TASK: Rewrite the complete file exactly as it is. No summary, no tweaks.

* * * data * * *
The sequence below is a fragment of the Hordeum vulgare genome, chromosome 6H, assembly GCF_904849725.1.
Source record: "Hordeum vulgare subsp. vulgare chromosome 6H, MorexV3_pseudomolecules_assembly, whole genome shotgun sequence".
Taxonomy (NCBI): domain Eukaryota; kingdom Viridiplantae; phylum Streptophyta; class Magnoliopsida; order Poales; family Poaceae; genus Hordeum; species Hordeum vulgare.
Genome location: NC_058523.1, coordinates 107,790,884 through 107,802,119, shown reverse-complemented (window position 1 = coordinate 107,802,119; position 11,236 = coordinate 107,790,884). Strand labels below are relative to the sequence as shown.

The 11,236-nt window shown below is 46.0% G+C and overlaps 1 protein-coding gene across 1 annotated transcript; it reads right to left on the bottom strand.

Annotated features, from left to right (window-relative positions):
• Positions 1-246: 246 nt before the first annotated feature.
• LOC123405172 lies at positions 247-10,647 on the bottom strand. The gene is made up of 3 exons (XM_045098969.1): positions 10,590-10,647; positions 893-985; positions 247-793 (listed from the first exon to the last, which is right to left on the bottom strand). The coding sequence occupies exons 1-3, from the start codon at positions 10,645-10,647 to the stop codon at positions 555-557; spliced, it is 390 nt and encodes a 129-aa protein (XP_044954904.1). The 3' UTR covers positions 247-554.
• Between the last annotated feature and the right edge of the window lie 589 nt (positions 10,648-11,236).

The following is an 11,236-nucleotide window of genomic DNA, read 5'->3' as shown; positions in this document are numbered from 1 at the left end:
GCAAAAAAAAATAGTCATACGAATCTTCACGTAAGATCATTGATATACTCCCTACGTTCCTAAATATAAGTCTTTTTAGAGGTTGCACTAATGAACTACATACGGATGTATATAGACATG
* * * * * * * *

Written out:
The sequence below is a fragment of the Hordeum vulgare genome, chromosome 6H, assembly GCF_904849725.1.
Source record: "Hordeum vulgare subsp. vulgare chromosome 6H, MorexV3_pseudomolecules_assembly, whole genome shotgun sequence".
Taxonomy (NCBI): domain Eukaryota; kingdom Viridiplantae; phylum Streptophyta; class Magnoliopsida; order Poales; family Poaceae; genus Hordeum; species Hordeum vulgare.
Genome location: NC_058523.1, coordinates 107,790,884 through 107,802,119, shown reverse-complemented (window position 1 = coordinate 107,802,119; position 11,236 = coordinate 107,790,884). Strand labels below are relative to the sequence as shown.

The 11,236-nt window shown below is 46.0% G+C and overlaps 1 protein-coding gene across 1 annotated transcript; it reads right to left on the bottom strand.

Annotated features, from left to right (window-relative positions):
• Positions 1-246: 246 nt before the first annotated feature.
• LOC123405172 lies at positions 247-10,647 on the bottom strand. The gene is made up of 3 exons (XM_045098969.1): positions 10,590-10,647; positions 893-985; positions 247-793 (listed from the first exon to the last, which is right to left on the bottom strand). The coding sequence occupies exons 1-3, from the start codon at positions 10,645-10,647 to the stop codon at positions 555-557; spliced, it is 390 nt and encodes a 129-aa protein (XP_044954904.1). The 3' UTR covers positions 247-554.
• Between the last annotated feature and the right edge of the window lie 589 nt (positions 10,648-11,236).

The following is an 11,236-nucleotide window of genomic DNA, read 5'->3' as shown; positions in this document are numbered from 1 at the left end:
GCAAAAAAAAATAGTCATACGAATCTTCACGTAAGATCATTGATATACTCCCTACGTTCCTAAATATAAGTCTTTTTAGAGGTTGCACTAATGAACTACATACGGATGTATATAGACATG